U explores energy efficient lighting for parking structures

A number of different options are being considered and tested.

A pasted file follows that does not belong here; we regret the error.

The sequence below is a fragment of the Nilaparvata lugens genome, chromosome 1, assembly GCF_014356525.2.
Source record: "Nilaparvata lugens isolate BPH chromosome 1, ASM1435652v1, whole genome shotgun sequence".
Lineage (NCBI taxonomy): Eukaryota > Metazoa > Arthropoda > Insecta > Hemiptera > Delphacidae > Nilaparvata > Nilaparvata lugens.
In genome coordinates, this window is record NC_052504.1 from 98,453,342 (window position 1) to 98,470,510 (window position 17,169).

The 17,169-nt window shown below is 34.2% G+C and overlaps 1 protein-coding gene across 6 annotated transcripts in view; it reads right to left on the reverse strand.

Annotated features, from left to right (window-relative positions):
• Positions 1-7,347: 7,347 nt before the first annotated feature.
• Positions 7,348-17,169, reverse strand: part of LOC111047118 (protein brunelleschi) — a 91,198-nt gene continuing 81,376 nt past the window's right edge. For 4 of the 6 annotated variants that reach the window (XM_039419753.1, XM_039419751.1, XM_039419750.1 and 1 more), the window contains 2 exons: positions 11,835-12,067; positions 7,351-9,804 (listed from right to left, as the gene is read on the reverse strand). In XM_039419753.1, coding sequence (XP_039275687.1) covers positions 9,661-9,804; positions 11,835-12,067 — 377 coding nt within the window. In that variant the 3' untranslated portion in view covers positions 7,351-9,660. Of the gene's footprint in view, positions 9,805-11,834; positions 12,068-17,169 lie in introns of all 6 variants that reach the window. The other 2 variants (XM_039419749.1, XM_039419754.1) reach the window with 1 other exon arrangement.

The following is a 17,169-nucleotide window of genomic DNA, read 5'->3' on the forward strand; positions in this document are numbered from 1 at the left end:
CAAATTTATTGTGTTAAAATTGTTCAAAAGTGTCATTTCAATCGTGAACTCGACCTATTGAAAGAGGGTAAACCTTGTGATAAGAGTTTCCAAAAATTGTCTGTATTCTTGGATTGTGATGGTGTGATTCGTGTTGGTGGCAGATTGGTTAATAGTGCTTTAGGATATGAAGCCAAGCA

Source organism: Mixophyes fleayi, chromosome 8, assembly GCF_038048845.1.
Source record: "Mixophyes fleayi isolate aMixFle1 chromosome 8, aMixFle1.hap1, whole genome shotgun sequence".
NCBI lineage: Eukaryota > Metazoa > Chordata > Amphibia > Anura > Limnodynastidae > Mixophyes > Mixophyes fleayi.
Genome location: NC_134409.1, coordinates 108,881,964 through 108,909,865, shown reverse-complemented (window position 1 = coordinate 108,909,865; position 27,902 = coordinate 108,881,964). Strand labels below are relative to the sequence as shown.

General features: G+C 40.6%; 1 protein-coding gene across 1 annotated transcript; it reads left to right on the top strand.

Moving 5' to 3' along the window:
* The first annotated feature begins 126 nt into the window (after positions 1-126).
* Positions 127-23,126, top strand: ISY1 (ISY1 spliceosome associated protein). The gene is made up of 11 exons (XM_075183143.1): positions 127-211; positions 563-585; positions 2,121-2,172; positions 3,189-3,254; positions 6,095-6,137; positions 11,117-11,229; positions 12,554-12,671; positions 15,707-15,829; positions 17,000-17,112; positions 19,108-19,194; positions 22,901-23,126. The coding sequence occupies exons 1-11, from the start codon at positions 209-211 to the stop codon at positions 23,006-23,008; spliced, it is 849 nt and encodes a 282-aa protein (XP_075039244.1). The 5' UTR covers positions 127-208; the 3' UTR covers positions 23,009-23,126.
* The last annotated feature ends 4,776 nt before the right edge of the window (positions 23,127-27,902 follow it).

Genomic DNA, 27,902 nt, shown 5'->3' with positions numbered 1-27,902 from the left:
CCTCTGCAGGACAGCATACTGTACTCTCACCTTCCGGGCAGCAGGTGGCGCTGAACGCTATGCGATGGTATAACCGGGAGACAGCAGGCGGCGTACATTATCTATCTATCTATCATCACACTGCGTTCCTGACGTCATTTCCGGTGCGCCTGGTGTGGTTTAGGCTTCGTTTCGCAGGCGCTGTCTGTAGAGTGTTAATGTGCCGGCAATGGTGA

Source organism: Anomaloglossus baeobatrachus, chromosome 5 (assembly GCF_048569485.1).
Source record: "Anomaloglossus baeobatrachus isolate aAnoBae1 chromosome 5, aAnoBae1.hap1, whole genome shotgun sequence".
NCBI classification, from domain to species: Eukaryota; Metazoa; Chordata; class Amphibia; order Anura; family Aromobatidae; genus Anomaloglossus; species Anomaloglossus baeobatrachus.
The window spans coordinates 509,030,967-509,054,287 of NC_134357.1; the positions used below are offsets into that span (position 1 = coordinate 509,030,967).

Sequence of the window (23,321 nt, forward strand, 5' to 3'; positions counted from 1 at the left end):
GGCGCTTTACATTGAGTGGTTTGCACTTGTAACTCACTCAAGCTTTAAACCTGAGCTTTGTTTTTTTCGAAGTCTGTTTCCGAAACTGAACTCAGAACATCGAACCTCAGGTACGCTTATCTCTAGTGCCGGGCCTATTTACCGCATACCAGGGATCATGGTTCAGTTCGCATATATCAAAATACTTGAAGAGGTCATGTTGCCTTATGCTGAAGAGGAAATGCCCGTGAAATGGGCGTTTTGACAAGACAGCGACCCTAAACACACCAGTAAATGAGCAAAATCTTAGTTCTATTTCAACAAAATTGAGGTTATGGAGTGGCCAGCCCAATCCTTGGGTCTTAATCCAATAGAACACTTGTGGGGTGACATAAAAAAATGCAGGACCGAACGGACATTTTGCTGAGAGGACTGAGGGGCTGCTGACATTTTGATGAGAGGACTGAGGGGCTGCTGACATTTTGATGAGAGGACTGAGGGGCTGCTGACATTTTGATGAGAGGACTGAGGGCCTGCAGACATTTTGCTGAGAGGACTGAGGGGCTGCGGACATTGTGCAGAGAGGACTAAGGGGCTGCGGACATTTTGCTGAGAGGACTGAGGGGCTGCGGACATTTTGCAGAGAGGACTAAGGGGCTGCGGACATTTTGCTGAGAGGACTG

As the University of Minnesota continues working to reduce its environmental impact, officials are investigating retrofitting parking structures with new, energy efficient lights. The University is currently using high pressure sodium lighting in its 14 garages and ramps on the Minneapolis and St. Paul campuses, but officials from Parking and Transportation Services and energy management are looking at a number of more efficient replacements. According to PTS statistics, the annual electric charges for each ramp ranges from $60,000 to $85,000, but the total cost also includes ventilation, elevators and other systems in addition to lighting. Jim Green, assistant director for energy management , said a few energy efficient compact fluorescent lights have already been installed as a test in the Fourth Street Ramp and energy management is working to expand the pilot program. Energy efficient lighting is âÄúa big issue right now,âÄù PTS spokeswoman Jacqueline Brudlos said, and compact fluorescent lights consume as much as 50 percent less energy than the current lights. Brudlos said when considering lighting options, itâÄôs important to find a âÄúbalance between the cost of the fixtures and the efficiency.âÄù To help further improve energy efficiency, PTS is experimenting with turning the lights in parking ramps down during the day when they arenâÄôt as needed, Brudlos said. The departments are also considering installing linear fluorescent lights, which last longer than the compact fluorescent light bulbs but would be more difficult and expensive to install. âÄúItâÄôs a tradeoff between the initial installation cost and the long term maintenance cost,âÄù Green said. Numerous proposals from different vendors have been submitted to replace the lights in parking ramps and garages, Green said. Energy management will install and test out a few of each type of light to see which fits best for the University, he said. Energy management is planning to expand the amount of compact fluorescent lights installed in the Fourth Street Ramp in a few weeks, he said, which will help the University move closer to picking a light to install across campus. âÄúIn parking, every day that we delay weâÄôre using more energy then we need to,âÄù he said. If progress is made on the lighting issue, Brudlos said energy efficient lighting could be installed at all the parking structures within the year. Marketing and entrepreneurship senior Mark Schiller is also getting involved with the efforts to bring energy efficient lighting to campus parking ramps through researching the costs and effectiveness of different bulbs. Schiller said he became interested in replacing parking lights through a business competition and he has taken his findings to Green in hopes of getting new lights installed as quickly as possible. âÄúWeâÄôre burning money,âÄù he said. âÄúBy not doing this weâÄôre paying unnecessarily high energy bills.âÄù Schiller said the numbers heâÄôs gathered show linear fluorescent lights are the best option for the University. Although compact fluorescent lights are slightly more energy efficient and would produce a higher savings for the University, Schiller said linear fluorescent lights last twice as long, making them the better investment, according to his statistics which were complied with the help of a local lighting company that sells linear fluorescent bulbs, but not compact ones. Financing options available through Xcel Energy are available to help the University pay for the retrofitting, Schiller said, and if the University were to take a loan, they would end up saving $35,000 per year after the two-year payback period. âÄúWe have to do what we can today,âÄù he said. âÄúReplacing inefficient lights and energy conservation are two solutions we donâÄôt have to wait for tomorrow to do.âÄù